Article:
Great photographers are like our best teachers. They pick out something we’ve missed and get us to notice it. They challenge us, confuse us, push us out of our bubble of comfort. In a perpetual show-and-tell, they encourage us to ask questions of our environment. In Mark Indig’s works, the prints are carefully-composed, existing in a space without people but with the feeling of human presence. These are lived-in environments, altered by their inhabitants, and unique. The stillness belies their sometimes handmade, improvised nature: the hand-painted murals, graffiti, signs, advertisements and even the choice of dresses in the windows. Like an urban anthropologist of our own present day, Indig gets us to notice this world.
On exhibition at RAM are selections from Mark Indig’s Closed on Sundays and LA River Project series. In Closed on Sundays, the storefronts’ similarities are comforting, but each small storefront has its own quirks and personality. The requisite gates over doors and windows are the masks and protectors of this world increasingly vanishing in a world of big box stores. Indig’s work serves as a visual documentation of a contemporary “folk” style taking place on avenues and streets across the country. These photos were all shot on Sunday morning, perhaps on a street near you. Hopefully their beauty will encourage us to wake up early, if only to get us out of bed, onto the street, and reminding us to notice the world around us with as fine an eye.
The LA River Project series focuses on the life and spirit of a maligned river in a frenzied city. Indig asks us to look past the “ugly” association of a concrete river, covered with graffiti, and overseen by a bureaucratic network of agencies and governments. Slicing through the thick air with his camera lens, he pares down images with an almost minimalist feel. Colors, reflections off the water, metal patterns, decaying letters, and weathered walls have the feel of a mid-20th century colorfield painting. The huge variety of scenes captured are surprising given that the photographer strayed no more than 100 yards from the river. It is this focus on capturing the inner life of the tributary that compels us to see more.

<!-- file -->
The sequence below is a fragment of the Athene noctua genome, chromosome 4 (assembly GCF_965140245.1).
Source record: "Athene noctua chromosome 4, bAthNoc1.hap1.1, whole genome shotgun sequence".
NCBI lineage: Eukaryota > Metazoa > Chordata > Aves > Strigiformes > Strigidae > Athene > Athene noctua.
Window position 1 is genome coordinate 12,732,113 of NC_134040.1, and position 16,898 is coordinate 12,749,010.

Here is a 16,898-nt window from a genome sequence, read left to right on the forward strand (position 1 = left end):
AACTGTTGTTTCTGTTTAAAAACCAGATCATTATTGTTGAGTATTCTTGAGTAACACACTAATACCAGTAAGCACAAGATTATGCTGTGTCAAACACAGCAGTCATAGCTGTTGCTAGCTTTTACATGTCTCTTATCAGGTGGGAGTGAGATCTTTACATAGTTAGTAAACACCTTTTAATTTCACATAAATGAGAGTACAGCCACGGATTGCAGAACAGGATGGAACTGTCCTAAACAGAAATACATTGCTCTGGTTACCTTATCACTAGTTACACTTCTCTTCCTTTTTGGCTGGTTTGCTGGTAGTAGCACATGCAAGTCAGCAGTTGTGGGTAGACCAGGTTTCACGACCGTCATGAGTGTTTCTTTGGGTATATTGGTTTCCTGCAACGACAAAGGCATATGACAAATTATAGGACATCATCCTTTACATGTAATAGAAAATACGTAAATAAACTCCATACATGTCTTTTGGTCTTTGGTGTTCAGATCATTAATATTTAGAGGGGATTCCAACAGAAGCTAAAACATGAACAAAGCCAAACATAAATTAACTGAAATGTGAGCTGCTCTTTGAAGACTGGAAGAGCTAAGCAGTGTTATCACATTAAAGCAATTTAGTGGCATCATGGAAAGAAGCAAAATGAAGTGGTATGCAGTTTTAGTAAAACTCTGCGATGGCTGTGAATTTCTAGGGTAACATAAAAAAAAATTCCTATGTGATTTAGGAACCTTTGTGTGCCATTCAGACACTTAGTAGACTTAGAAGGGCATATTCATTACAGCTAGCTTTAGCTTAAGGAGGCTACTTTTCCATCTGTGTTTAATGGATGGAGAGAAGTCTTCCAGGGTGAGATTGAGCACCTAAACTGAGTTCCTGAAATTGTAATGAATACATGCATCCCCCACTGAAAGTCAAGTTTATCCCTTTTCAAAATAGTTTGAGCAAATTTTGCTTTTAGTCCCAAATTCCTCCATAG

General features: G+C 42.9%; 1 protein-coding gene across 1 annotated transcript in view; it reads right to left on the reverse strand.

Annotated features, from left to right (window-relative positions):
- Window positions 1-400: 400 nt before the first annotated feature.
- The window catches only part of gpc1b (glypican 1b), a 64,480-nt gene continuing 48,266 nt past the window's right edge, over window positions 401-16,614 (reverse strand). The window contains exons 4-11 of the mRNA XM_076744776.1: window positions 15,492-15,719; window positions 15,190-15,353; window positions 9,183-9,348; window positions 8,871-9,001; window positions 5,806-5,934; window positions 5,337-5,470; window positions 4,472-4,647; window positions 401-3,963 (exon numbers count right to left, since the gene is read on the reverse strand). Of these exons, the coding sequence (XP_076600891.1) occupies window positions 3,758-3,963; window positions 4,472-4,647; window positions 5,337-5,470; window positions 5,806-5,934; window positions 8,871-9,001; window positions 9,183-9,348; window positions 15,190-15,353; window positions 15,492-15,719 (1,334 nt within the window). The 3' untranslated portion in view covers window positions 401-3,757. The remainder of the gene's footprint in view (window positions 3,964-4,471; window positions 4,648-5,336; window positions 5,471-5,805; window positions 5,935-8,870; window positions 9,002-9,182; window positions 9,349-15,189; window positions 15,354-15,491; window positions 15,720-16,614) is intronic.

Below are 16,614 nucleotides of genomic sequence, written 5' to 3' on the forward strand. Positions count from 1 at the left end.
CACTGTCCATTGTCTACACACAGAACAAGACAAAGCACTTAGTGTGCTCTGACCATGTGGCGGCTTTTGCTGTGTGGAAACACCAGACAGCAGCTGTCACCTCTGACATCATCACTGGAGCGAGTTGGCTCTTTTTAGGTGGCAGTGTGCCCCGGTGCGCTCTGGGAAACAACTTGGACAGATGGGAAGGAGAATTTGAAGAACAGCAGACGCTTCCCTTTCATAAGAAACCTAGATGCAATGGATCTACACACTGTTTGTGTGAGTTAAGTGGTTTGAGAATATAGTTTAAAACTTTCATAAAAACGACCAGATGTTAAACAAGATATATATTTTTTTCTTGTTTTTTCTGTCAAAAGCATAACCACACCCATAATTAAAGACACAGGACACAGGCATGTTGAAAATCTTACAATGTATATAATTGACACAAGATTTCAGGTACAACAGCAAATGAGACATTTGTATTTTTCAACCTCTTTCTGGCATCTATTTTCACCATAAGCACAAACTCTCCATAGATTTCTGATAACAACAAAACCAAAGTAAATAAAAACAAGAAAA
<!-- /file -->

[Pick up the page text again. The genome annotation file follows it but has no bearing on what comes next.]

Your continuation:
In presenting Mark Indig’s work, the Riverside Art Museum continues its dedication to exhibiting the work of important artists living and working in Southern California. RAM promotes an appreciation of the arts by presenting quality exhibitions and community educational programs for the enrichment of the region. We owe thanks to our patrons and members, RAM’s dedicated staff, and particular thanks to Mark for his vision.
-Lee Tusman, Curator
The artist wishes to dedicate this exhibition in loving memory to Mamie Indig